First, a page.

*Updated April 2021: With the qualification date for the third ESOS compliance period approaching, businesses must determine whether they must take part in ESOS.
31 December 2022 is the ‘deciding’ date about whether or not your organisation qualifies for ESOS reporting.
Organisations that qualify for ESOS reporting must understand their responsibilities, and update their capacity for energy auditing and reporting now, to make the process of compliance easier.
What is ESOS?
ESOS stands for the Energy Savings Opportunity Scheme. It was established by the UK government to implement Article 8 (4 to 6) of the EU Energy Efficiency Directive (2012/27/EU).
It is mandatory for organisations in the UK that meet certain criteria to undergo an ESOS energy assessment, administered by the Environment Agency. These organisations must carry out an ESOS assessment every four years to identify cost-effective energy saving measures.
The scheme was introduced to large companies with the requirement for them to reduce their carbon emissions and save on their energy. These companies would undertake an energy audit that would then be overseen by an approved ESOS Lead assessor every four years.
What’s included in an ESOS audit?
- the energy used
- industrial processes
Which organisations are affected by ESOS?
Organisations that meet the ESOS definition of a large undertaking:
- Employ 250 or more people
- Annual turnover in excess of 50 million euro
- Annual balance sheet total in excess of 43 million euro
- Overseas companies with a UK-registered establishment with 250 or more UK employees (paying income tax in the UK)
Over 10,000 companies in the UK will need to comply.
If your business does have to comply, we can arrange a team of Energy Auditors to come and assess your business and provide guidance in the way forward. You can read more on ESOS compliance.
What was ESOS Phase 1?
Phase 1 of ESOS. It applied to companies that were assessed before 31 December 2014 as ‘large companies’; having more than 250 employees and/or a turnover exceeding 50M Euros in their last published accounts.
The process required businesses to:
- Calculate total energy consumption
- Identify areas of significant energy consumption
- Appoint a lead assessor (internal or external) who is registered with an approved organisation
- Identify energy-saving opportunities
- Notify the Environment Agency
- Keep records
ESOS 1 required energy audit submissions by December 2015. Less than two-thirds of companies actually complied with the requirement at the time.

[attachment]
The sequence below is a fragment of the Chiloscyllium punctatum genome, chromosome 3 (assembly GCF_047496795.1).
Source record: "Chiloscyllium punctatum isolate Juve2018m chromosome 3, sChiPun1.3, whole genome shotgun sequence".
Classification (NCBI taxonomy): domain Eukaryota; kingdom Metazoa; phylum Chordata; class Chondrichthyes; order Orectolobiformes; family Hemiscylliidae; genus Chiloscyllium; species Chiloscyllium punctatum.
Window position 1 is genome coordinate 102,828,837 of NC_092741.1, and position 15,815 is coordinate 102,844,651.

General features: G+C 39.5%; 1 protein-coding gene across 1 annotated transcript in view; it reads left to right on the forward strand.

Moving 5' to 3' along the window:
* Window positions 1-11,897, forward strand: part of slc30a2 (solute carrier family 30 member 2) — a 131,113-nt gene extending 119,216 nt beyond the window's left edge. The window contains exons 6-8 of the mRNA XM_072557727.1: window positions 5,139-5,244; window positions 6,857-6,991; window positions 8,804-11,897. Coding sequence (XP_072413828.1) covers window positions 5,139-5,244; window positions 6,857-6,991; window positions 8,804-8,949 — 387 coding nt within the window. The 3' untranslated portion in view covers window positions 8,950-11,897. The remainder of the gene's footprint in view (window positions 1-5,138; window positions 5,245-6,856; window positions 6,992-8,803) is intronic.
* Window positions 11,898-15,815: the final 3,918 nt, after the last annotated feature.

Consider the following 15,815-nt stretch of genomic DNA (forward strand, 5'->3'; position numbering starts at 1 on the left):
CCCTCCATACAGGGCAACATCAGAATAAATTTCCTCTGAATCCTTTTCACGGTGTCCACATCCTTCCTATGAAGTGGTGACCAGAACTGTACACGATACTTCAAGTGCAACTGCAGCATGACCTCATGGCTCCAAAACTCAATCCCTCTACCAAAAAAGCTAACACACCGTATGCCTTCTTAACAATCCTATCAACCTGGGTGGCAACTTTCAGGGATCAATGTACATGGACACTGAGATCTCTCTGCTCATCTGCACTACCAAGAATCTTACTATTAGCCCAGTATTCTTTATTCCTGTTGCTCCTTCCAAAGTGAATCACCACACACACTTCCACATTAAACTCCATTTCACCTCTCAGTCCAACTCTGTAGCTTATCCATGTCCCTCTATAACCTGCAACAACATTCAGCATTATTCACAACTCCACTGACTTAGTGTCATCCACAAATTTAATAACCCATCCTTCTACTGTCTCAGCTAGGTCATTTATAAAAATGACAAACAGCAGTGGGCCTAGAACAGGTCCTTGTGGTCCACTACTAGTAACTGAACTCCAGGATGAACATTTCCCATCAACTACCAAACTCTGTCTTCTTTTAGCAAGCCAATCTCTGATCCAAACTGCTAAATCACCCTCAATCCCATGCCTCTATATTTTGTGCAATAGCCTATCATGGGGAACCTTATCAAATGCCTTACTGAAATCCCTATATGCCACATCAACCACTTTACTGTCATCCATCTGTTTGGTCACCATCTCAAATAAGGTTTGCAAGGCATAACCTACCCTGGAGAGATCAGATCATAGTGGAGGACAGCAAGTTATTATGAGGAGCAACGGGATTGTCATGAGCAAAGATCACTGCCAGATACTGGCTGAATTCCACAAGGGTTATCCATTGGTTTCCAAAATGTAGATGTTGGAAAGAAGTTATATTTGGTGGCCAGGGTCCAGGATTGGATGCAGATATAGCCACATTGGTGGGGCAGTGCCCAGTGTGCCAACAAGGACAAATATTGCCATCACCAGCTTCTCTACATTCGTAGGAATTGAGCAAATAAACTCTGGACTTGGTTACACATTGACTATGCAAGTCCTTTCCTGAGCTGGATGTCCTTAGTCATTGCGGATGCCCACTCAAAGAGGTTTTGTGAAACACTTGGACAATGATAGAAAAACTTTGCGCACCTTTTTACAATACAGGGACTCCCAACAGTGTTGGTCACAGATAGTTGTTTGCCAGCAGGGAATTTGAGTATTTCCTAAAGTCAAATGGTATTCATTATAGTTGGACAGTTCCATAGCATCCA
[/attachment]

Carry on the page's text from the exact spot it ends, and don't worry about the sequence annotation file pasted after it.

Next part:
What was ESOS Phase 2?
ESOS 2 also applied to large businesses. It was the second submission in an ongoing 4-year cycle. Many businesses had to conduct an energy audit and produce a plan to make energy efficiency savings.
Although we are leaving the EU, ESOS was adapted into the UK Energy regulations. Therefore, UK businesses had to comply with ESOS Phase 2, whose completion deadline was 5 December 2019. Businesses were assessed as at 31 December 2018 to determine whether they qualify.
What happened if ESOS Phase 2 dates were not met?
If qualifying organisations failed to meet ESOS Phase 2 dates, they would face punitive action:
- A fine of up to £50,000
- and/or a fine of £500 per day of non-compliance (for a maximum of 80 days).
The Environment Agency took punitive action against companies such Gumtree and eBay during the ESOS Phase 2, with fines ranging from £1,560 to £45,00.
What steps can businesses take ahead of the qualifying period?
Businesses should look to incorporate smart sensor technology into their operations to make the process of auditing energy usage easier.
Smart sensors can help organisations establish a real-time overview of business energy usage and needs, provide a thorough understanding of current operational energy usage, and identify areas of wastage.
ESOS encourages businesses to look for ways to improve their carbon footprint, and businesses that qualified for Phase 2 must find ways to improve their energy usage.
Automating energy processes in operations can drastically reduce energy wastage, improve compliance protocols and extend the life of mission-critical hardware.
Businesses have a responsibility to think to the future; and can save on costs by thinking green.
The benefits of ESOS reporting
Although ESOS reporting does add some additional energy administration, it can also unearth valuable opportunities for energy efficiency.
Executing the energy efficiency program uses scarce resources but will provide lasting benefits:
- Reduced energy costs
- Improved financial performance as a result
- Demonstrate corporate social responsibility
- Opportunities to do business with ‘eco-friendly’ companies
There is a framework for ESOS Phase 2 compliance. It is best to commit to an energy efficiency plan now to maximise the energy cost savings benefits, and also to limit the impact on resources.
An alternative approach is to achieve ISO15001 which gives you an ongoing corporate energy management system and also a clear recognition that your organization is striving to improve energy efficiency.
Using the services of an expert utilities team can help you with both the reporting and with recommendations for improving your organisation’s energy efficiency.
Expert ESOS management
At Smarter Business, we offer a range of solutions aimed at guiding businesses through ESOS compliance and beyond. We help businesses drive efficiencies, reduce consumption and realise cost savings from their ESOS obligations.